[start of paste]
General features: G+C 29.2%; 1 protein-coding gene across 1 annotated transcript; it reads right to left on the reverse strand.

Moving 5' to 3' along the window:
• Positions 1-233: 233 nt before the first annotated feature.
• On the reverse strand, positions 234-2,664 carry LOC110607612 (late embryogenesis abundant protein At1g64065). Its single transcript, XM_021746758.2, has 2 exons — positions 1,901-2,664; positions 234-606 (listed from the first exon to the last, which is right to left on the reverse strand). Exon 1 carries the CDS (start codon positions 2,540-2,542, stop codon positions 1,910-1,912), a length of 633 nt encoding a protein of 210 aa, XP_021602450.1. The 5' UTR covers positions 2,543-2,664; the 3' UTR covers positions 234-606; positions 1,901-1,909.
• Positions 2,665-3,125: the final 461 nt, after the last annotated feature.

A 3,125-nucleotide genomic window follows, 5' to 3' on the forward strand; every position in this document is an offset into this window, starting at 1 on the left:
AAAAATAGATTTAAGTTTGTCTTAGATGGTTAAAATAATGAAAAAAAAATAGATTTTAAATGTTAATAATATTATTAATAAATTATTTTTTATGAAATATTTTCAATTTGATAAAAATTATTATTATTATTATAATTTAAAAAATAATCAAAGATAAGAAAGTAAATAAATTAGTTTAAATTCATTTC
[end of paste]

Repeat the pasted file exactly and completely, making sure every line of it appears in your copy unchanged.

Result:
General features: G+C 29.2%; 1 protein-coding gene across 1 annotated transcript; it reads right to left on the reverse strand.

Moving 5' to 3' along the window:
• Positions 1-233: 233 nt before the first annotated feature.
• On the reverse strand, positions 234-2,664 carry LOC110607612 (late embryogenesis abundant protein At1g64065). Its single transcript, XM_021746758.2, has 2 exons — positions 1,901-2,664; positions 234-606 (listed from the first exon to the last, which is right to left on the reverse strand). Exon 1 carries the CDS (start codon positions 2,540-2,542, stop codon positions 1,910-1,912), a length of 633 nt encoding a protein of 210 aa, XP_021602450.1. The 5' UTR covers positions 2,543-2,664; the 3' UTR covers positions 234-606; positions 1,901-1,909.
• Positions 2,665-3,125: the final 461 nt, after the last annotated feature.

A 3,125-nucleotide genomic window follows, 5' to 3' on the forward strand; every position in this document is an offset into this window, starting at 1 on the left:
AAAAATAGATTTAAGTTTGTCTTAGATGGTTAAAATAATGAAAAAAAAATAGATTTTAAATGTTAATAATATTATTAATAAATTATTTTTTATGAAATATTTTCAATTTGATAAAAATTATTATTATTATTATAATTTAAAAAATAATCAAAGATAAGAAAGTAAATAAATTAGTTTAAATTCATTTC